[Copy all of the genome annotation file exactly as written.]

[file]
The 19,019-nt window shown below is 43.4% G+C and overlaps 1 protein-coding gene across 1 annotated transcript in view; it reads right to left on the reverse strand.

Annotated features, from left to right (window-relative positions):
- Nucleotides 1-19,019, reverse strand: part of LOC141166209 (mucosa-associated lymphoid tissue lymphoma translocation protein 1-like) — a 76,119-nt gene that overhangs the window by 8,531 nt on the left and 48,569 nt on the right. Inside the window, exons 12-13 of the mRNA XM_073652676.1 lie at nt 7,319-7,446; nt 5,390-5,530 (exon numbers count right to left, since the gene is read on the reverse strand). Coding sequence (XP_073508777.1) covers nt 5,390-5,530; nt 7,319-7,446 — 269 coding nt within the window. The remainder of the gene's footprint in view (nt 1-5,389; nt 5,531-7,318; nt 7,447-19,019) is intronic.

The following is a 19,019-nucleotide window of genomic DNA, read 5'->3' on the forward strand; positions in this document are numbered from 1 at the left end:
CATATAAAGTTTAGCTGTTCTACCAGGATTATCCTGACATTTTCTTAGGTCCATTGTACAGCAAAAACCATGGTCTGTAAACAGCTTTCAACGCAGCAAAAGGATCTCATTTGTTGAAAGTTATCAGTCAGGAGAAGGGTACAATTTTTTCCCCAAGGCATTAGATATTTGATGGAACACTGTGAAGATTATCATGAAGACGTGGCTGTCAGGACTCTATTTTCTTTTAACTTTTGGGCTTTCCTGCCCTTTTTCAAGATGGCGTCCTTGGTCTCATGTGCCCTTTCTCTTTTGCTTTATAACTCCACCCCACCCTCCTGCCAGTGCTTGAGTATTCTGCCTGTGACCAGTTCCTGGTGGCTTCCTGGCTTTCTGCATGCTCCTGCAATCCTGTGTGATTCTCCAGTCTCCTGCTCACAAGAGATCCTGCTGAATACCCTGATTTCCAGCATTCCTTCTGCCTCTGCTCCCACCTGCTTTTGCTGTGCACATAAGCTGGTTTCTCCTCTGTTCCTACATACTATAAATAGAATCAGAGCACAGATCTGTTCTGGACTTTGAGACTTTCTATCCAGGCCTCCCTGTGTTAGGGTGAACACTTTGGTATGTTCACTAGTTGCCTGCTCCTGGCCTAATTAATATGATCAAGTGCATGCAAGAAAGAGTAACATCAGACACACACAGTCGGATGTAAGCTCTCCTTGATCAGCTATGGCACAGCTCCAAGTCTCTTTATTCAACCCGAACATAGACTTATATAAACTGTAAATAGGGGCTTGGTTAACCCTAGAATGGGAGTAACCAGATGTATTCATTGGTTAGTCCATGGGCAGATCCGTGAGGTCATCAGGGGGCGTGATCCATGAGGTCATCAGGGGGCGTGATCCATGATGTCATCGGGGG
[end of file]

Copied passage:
The 19,019-nt window shown below is 43.4% G+C and overlaps 1 protein-coding gene across 1 annotated transcript in view; it reads right to left on the reverse strand.

Annotated features, from left to right (window-relative positions):
- Nucleotides 1-19,019, reverse strand: part of LOC141166209 (mucosa-associated lymphoid tissue lymphoma translocation protein 1-like) — a 76,119-nt gene that overhangs the window by 8,531 nt on the left and 48,569 nt on the right. Inside the window, exons 12-13 of the mRNA XM_073652676.1 lie at nt 7,319-7,446; nt 5,390-5,530 (exon numbers count right to left, since the gene is read on the reverse strand). Coding sequence (XP_073508777.1) covers nt 5,390-5,530; nt 7,319-7,446 — 269 coding nt within the window. The remainder of the gene's footprint in view (nt 1-5,389; nt 5,531-7,318; nt 7,447-19,019) is intronic.

The following is a 19,019-nucleotide window of genomic DNA, read 5'->3' on the forward strand; positions in this document are numbered from 1 at the left end:
CATATAAAGTTTAGCTGTTCTACCAGGATTATCCTGACATTTTCTTAGGTCCATTGTACAGCAAAAACCATGGTCTGTAAACAGCTTTCAACGCAGCAAAAGGATCTCATTTGTTGAAAGTTATCAGTCAGGAGAAGGGTACAATTTTTTCCCCAAGGCATTAGATATTTGATGGAACACTGTGAAGATTATCATGAAGACGTGGCTGTCAGGACTCTATTTTCTTTTAACTTTTGGGCTTTCCTGCCCTTTTTCAAGATGGCGTCCTTGGTCTCATGTGCCCTTTCTCTTTTGCTTTATAACTCCACCCCACCCTCCTGCCAGTGCTTGAGTATTCTGCCTGTGACCAGTTCCTGGTGGCTTCCTGGCTTTCTGCATGCTCCTGCAATCCTGTGTGATTCTCCAGTCTCCTGCTCACAAGAGATCCTGCTGAATACCCTGATTTCCAGCATTCCTTCTGCCTCTGCTCCCACCTGCTTTTGCTGTGCACATAAGCTGGTTTCTCCTCTGTTCCTACATACTATAAATAGAATCAGAGCACAGATCTGTTCTGGACTTTGAGACTTTCTATCCAGGCCTCCCTGTGTTAGGGTGAACACTTTGGTATGTTCACTAGTTGCCTGCTCCTGGCCTAATTAATATGATCAAGTGCATGCAAGAAAGAGTAACATCAGACACACACAGTCGGATGTAAGCTCTCCTTGATCAGCTATGGCACAGCTCCAAGTCTCTTTATTCAACCCGAACATAGACTTATATAAACTGTAAATAGGGGCTTGGTTAACCCTAGAATGGGAGTAACCAGATGTATTCATTGGTTAGTCCATGGGCAGATCCGTGAGGTCATCAGGGGGCGTGATCCATGAGGTCATCAGGGGGCGTGATCCATGATGTCATCGGGGG